Dave Rhodes Dowitcher Shorebird Decoy/decoys For SaleDave Rhodes Dowitcher shorebird decoy/decoys I carved this bird in a feeding pose, as they are usually seen while constantly probing the salt marshes with their long bills. This decoyis carved from a block of well seasoned white cedar, about two and one-half inches thick, and is a litle longer that life size, being about ten and one-half inches long from the tip of the detailed hardwood bill to the end of the tail. A twelve gauge, hi-brass shotgun shell is included in the photos for size comparison The wings are carved in relief and the white patch between the wings in the top view is slightly recessed. The eyes are beads. The feathery plumage is accomplished with artist's acrylic colors that have dried to a matte finish. This decoy is signed and dated, 2013, beneath the tail and bears my fingerprint as proof of authenticity. The wooden base, dowel and scalloped shell from the local beach are included.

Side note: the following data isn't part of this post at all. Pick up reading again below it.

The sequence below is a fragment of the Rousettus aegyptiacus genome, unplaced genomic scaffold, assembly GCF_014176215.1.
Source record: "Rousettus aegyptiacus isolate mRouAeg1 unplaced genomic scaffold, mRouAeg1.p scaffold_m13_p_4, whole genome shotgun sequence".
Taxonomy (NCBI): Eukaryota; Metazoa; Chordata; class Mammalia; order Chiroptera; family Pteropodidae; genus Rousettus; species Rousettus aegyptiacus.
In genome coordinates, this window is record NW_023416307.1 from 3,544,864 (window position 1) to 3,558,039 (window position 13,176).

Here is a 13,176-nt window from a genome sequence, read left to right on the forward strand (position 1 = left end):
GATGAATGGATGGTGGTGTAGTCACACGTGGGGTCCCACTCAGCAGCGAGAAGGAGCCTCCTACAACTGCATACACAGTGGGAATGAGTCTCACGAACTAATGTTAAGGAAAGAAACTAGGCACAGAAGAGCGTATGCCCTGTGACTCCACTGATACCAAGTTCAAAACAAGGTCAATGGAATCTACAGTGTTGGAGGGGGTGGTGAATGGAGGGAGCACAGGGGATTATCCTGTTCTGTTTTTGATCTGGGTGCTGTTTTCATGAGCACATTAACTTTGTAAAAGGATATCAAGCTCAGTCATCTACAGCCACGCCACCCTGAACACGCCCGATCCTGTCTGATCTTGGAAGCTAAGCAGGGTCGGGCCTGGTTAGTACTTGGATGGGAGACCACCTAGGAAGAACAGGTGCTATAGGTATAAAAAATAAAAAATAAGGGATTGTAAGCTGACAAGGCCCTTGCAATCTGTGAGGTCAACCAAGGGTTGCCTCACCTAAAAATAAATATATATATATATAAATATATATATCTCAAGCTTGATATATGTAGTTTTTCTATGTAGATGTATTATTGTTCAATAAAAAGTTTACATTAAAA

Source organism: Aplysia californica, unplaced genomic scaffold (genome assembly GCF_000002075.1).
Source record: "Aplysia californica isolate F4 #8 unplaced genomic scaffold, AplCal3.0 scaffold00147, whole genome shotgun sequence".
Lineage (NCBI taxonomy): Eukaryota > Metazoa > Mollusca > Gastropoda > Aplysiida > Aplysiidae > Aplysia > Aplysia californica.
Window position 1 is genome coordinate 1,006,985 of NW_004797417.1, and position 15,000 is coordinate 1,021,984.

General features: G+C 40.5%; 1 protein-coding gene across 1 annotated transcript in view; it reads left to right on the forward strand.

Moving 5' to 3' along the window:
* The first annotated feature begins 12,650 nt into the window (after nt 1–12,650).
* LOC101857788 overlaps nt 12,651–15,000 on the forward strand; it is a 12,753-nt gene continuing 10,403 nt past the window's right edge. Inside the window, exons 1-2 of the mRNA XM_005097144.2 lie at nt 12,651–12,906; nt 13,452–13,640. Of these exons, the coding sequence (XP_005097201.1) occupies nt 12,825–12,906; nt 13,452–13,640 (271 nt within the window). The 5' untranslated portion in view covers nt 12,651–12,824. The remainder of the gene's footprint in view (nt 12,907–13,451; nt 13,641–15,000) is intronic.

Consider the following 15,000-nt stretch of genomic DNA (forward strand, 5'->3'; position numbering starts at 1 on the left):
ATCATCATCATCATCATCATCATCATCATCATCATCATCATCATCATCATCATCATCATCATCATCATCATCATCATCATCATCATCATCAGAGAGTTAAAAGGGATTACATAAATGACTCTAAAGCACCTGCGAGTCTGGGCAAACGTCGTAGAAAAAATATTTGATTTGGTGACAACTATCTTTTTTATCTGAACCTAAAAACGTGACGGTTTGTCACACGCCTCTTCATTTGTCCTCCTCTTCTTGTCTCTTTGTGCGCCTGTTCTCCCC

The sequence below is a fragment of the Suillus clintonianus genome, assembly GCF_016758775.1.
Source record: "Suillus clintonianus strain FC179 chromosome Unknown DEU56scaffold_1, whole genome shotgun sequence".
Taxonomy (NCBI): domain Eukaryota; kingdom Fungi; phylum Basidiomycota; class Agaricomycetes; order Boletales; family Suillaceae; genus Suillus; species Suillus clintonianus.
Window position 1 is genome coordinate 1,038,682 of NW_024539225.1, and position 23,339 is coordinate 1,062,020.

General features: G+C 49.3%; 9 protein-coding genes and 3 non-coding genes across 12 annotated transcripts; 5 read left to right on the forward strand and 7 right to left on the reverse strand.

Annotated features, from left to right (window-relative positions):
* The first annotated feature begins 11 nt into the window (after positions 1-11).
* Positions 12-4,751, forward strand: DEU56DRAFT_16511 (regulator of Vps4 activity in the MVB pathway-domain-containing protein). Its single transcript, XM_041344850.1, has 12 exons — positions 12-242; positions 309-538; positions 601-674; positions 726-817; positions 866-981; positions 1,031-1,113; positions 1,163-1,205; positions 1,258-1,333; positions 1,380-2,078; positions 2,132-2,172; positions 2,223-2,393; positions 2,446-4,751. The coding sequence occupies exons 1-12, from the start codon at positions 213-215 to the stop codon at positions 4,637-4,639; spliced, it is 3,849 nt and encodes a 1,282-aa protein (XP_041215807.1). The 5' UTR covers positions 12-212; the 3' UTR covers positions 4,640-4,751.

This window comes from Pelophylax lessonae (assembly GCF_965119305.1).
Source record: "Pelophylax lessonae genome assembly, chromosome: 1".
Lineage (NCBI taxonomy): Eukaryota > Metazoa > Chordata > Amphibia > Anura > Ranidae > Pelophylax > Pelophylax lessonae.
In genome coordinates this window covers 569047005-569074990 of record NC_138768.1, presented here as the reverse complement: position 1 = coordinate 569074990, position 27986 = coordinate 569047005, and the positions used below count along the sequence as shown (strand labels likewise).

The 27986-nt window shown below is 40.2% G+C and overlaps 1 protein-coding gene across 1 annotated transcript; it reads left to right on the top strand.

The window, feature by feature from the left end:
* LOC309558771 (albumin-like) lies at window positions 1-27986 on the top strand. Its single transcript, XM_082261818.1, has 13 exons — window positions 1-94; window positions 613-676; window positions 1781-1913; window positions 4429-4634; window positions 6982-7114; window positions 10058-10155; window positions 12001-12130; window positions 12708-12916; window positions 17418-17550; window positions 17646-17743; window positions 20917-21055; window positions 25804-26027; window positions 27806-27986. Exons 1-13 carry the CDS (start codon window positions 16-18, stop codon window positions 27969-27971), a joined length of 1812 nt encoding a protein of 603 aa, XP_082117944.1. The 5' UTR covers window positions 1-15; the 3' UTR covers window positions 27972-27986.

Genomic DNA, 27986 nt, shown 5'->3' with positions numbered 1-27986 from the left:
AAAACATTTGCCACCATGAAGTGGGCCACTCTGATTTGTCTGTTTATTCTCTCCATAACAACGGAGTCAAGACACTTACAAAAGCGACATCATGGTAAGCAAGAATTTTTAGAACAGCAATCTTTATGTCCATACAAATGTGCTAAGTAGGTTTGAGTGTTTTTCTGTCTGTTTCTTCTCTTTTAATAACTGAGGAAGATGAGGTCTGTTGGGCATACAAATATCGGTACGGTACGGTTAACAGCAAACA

I have been carving for over fifty years. I have spent my time carving shorebirds, ducks, doves, owls, crows and fish. I have been a judge with the Ward Museum contests in Salisbury and Ocean City, Maryland and at the Tuckerton Decoy and Gunning show in Tuckerton , New Jersey which is held each year in late September. I have exhibited with the Great South Bay Waterfowlers of Long Island, New York, The Ward Foundation of Ocean City and Salisbury,Md., the Wetlands institute of Stone Harbor, the Tuckerton Decoy Show,and the New Jersey Decoy Collectors Association Show, all of New Jersey, as well as the Midwest Decoy Collectors show, of St, Charles, Illinois. . In 2004 I was selected as "Carver of the Year" by the New Jersey Decoy Collectors Association. I have won "Best of Show" for a Curlew decoy entered in the Ward Museum's "Chesapeake Challenge", and honored as "Artist in Residence" at the Tuckerton seaport. I am also featured in Loy Harrell's book "Sixty Living and Outstanding North American Carvers." and in Dr. Ken Margolis's book, "Collecting Decoys on a Shoestring." and am also mentioned in Henry Fleckensteins book "Shorebird Decoys". Some of my carvings are in the collection of the Noyes Museum of Oceanville, NJ and the Ward Museum of Salisbury, Maryland, as well as many private collections. A display of my shorebird decoys carved before and around the year 2000 (Y2K) are on display at the Tuckerton Seaport, just off of route 9 in Tuckerton, NJ. During the past few years I have been carving decoys which are used to capture shoebirds and to track their migration, having done work for Virginia Tech, William and Mary University,and National Wildlife Refuges in Hawaii, and Massachusetts and the New York City Audubon Society as well as for individual rescue efforts for birds during the Gulf oil spill.
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